Feature Review

Bishops, Authority and Community in Northwestern Europe, c.1050– 1150, by John Ott

Matt Firth (reviewer) – Journal of the Australian Early Medieval Association 12 (2016)

In his first full-length authored book, John S. Ott draws together his career-long research into the bishoprics of north-western France in the eleventh and twelfth centuries, their power structures, and the execution of episcopal authority. While this topic itself is not innovative—both Giles Constable and R. I. Moore, among others, have written extensively on the dichotomies of clerical power—Ott’s approach to analysing contemporary conceptions of ecclesiastical authority is innovative.

Ott bases his analysis upon written materials produced within regional ecclesiastical centres and the ideal characteristics these seek to project upon a bishop. With these societal notions of idealism established, Ott is then able to examine how bishops managed those expectations and balanced the demands of regional and spiritual power in practical expressions of authority. It is an ambitious methodology, yet a volatile one whose conclusions are subject to the cultural variations of geography and time. The author has thus necessarily restricted the scope of the book. The study is geographically confined to the regions of Flanders and Picardy—the archdiocese of Rheims—disregarding Scandinavia, England, and other regions that could reasonably be associated with ‘north-western Europe’. Likewise, it is limited to the years 1050– 1150, a century that Ott argues represents a brief period of episcopal authority in which bishops were free of the traditions of their forebears, and the bureaucratic concerns of their successors.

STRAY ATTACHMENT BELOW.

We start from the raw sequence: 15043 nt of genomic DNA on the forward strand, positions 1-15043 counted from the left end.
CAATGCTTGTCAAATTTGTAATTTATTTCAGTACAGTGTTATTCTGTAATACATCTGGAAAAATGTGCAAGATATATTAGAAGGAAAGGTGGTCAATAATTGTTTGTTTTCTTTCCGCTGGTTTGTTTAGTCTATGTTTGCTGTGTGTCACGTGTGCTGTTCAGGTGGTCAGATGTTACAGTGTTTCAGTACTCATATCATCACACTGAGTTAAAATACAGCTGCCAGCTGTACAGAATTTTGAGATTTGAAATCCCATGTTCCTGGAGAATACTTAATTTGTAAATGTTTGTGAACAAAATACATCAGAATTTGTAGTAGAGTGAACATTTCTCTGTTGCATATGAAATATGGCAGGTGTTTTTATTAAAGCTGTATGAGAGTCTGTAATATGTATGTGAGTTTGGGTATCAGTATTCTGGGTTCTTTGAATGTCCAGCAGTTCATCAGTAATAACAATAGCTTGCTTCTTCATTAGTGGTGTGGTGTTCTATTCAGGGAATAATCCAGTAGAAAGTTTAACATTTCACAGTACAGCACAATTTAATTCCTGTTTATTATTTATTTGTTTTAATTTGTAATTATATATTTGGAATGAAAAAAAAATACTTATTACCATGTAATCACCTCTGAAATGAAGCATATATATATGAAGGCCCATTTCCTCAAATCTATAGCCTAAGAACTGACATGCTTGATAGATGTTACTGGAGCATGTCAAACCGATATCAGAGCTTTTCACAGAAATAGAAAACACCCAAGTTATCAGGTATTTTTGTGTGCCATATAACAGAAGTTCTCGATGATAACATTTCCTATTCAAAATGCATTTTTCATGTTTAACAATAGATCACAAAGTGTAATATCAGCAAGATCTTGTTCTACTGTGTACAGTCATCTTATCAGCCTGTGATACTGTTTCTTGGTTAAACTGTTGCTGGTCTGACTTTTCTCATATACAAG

Chapter 1 establishes and justifies these temporal and geographical parameters before going on to delineate the frames of reference for subsequent chapters. Ott declares that his study is intended to focus on ‘the episcopal office and its responsibilities’ more so than ‘political power and institutional relationships’ (p.7). This implies that, in eleventh- and twelfth-century northern France, ecclesiastical and political power were wielded independently—a problematic concept. Ott attempts to focus upon the authority granted to the bishop in his role as priest by giving greatest weight to sources that cast light upon how the role of bishop was understood by the wider community. Yet the inseparable nature of church and state within western Christendom belies any attempt to clearly delineate ecclesiastical and political spheres of authority. As such, the study Ott presents in subsequent chapters ultimately appears as an analysis of the tensions within the authorities wielded by bishops—men who acted as regional political figures, preeminent spiritual authorities, and the vehicles of papal power.